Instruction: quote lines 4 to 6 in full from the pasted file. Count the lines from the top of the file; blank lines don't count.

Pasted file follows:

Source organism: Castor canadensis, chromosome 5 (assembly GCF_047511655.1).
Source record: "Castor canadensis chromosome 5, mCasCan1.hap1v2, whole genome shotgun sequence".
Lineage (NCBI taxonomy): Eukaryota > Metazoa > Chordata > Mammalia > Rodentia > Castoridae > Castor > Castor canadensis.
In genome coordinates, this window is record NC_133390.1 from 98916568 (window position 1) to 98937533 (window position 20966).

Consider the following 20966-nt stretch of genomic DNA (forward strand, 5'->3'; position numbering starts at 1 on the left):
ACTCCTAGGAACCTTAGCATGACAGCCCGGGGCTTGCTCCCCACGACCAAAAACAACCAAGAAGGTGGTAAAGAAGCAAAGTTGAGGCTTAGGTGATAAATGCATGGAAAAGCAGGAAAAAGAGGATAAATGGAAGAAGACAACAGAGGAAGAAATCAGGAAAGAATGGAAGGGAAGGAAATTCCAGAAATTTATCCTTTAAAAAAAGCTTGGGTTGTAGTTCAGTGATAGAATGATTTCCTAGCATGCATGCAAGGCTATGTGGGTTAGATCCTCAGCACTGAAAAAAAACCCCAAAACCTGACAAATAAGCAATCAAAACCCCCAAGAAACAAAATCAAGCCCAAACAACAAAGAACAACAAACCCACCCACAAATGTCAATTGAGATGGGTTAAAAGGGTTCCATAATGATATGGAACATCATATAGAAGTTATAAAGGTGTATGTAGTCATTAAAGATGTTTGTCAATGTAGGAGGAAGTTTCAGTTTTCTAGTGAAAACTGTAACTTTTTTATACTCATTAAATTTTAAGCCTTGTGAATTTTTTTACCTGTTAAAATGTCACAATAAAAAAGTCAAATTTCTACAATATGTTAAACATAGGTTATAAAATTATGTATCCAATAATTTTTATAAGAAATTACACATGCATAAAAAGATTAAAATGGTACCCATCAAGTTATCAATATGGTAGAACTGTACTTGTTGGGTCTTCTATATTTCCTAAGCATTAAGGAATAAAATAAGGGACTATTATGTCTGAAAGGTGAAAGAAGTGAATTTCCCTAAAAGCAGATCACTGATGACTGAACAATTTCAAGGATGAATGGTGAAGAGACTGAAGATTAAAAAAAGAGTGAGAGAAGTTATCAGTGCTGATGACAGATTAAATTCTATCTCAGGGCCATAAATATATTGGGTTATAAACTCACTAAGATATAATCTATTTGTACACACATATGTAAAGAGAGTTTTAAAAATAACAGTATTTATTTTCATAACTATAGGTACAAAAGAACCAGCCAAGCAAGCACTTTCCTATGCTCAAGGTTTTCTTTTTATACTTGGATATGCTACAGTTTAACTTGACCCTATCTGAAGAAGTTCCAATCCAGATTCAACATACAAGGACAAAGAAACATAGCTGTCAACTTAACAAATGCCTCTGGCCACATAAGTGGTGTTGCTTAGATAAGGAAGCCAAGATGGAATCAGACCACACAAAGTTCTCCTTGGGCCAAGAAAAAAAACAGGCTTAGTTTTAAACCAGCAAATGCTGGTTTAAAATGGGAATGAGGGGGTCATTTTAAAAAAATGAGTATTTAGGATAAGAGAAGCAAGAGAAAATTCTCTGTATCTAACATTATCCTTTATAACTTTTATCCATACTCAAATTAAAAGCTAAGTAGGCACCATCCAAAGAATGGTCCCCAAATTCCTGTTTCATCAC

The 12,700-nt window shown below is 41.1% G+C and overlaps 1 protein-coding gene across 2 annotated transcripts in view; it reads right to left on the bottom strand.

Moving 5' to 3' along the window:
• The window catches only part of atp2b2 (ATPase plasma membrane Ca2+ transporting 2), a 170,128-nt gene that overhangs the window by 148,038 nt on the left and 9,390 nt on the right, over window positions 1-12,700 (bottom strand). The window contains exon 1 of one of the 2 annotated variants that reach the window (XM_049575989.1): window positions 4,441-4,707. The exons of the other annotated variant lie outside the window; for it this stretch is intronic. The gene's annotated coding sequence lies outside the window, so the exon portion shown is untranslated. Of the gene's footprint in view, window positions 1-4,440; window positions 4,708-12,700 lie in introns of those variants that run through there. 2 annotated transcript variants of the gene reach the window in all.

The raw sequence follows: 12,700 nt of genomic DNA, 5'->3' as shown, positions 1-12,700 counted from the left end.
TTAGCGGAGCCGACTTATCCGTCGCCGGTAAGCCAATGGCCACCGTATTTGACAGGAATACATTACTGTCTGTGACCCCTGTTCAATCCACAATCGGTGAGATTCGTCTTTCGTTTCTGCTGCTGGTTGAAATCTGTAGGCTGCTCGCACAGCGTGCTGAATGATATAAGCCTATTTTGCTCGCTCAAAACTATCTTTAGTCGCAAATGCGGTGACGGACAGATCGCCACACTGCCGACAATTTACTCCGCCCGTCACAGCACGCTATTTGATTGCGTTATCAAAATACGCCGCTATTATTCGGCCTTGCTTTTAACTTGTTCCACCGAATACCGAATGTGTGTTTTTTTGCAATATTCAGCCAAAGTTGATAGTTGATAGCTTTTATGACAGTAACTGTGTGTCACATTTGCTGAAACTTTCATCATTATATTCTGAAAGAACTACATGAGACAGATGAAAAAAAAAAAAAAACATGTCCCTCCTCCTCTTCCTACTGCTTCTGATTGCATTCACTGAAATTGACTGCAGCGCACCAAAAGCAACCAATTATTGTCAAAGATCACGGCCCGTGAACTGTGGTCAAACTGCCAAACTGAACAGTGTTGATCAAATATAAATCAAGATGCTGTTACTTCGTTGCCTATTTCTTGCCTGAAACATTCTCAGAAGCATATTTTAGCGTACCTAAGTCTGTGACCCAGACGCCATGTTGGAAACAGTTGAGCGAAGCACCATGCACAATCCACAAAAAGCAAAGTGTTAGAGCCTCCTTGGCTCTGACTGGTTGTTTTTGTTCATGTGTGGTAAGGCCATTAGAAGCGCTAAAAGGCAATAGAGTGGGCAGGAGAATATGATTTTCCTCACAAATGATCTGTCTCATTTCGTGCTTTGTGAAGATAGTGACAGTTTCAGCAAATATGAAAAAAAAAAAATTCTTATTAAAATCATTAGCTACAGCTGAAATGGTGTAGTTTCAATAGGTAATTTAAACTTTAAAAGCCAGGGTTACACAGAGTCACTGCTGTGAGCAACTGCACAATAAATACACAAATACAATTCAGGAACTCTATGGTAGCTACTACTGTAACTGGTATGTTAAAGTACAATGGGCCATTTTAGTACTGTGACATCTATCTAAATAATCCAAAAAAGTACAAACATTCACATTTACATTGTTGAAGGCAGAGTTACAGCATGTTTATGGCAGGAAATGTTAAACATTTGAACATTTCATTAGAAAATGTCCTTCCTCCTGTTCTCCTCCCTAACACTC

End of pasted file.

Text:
In genome coordinates, this window is record NC_133390.1 from 98916568 (window position 1) to 98937533 (window position 20966).

Consider the following 20966-nt stretch of genomic DNA (forward strand, 5'->3'; position numbering starts at 1 on the left):
ACTCCTAGGAACCTTAGCATGACAGCCCGGGGCTTGCTCCCCACGACCAAAAACAACCAAGAAGGTGGTAAAGAAGCAAAGTTGAGGCTTAGGTGATAAATGCATGGAAAAGCAGGAAAAAGAGGATAAATGGAAGAAGACAACAGAGGAAGAAATCAGGAAAGAATGGAAGGGAAGGAAATTCCAGAAATTTATCCTTTAAAAAAAGCTTGGGTTGTAGTTCAGTGATAGAATGATTTCCTAGCATGCATGCAAGGCTATGTGGGTTAGATCCTCAGCACTGAAAAAAAACCCCAAAACCTGACAAATAAGCAATCAAAACCCCCAAGAAACAAAATCAAGCCCAAACAACAAAGAACAACAAACCCACCCACAAATGTCAATTGAGATGGGTTAAAAGGGTTCCATAATGATATGGAACATCATATAGAAGTTATAAAGGTGTATGTAGTCATTAAAGATGTTTGTCAATGTAGGAGGAAGTTTCAGTTTTCTAGTGAAAACTGTAACTTTTTTATACTCATTAAATTTTAAGCCTTGTGAATTTTTTTACCTGTTAAAATGTCACAATAAAAAAGTCAAATTTCTACAATATGTTAAACATAGGTTATAAAATTATGTATCCAATAATTTTTATAAGAAATTACACATGCATAAAAAGATTAAAATGGTACCCATCAAGTTATCAATATGGTAGAACTGTACTTGTTGGGTCTTCTATATTTCCTAAGCATTAAGGAATAAAATAAGGGACTATTATGTCTGAAAGGTGAAAGAAGTGAATTTCCCTAAAAGCAGATCACTGATGACTGAACAATTTCAAGGATGAATGGTGAAGAGACTGAAGATTAAAAAAAGAGTGAGAGAAGTTATCAGTGCTGATGACAGATTAAATTCTATCTCAGGGCCATAAATATATTGGGTTATAAACTCACTAAGATATAATCTATTTGTACACACATATGTAAAGAGAGTTTTAAAAATAACAGTATTTATTTTCATAACTATAGGTACAAAAGAACCAGCCAAGCAAGCACTTTCCTATGCTCAAGGTTTTCTTTTTATACTTGGATATGCTACAGTTTAACTTGACCCTATCTGAAGAAGTTCCAATCCAGATTCAACATACAAGGACAAAGAAACATAGCTGTCAACTTAACAAATGCCTCTGGCCACATAAGTGGTGTTGCTTAGATAAGGAAGCCAAGATGGAATCAGACCACACAAAGTTCTCCTTGGGCCAAGAAAAAAAACAGGCTTAGTTTTAAACCAGCAAATGCTGGTTTAAAATGGGAATGAGGGGGTCATTTTAAAAAAATGAGTATTTAGGATAAGAGAAGCAAGAGAAAATTCTCTGTATCTAACATTATCCTTTATAACTTTTATCCATACTCAAATTAAAAGCTAAGTAGGCACCATCCAAAGAATGGTCCCCAAATTCCTGTTTCATCAC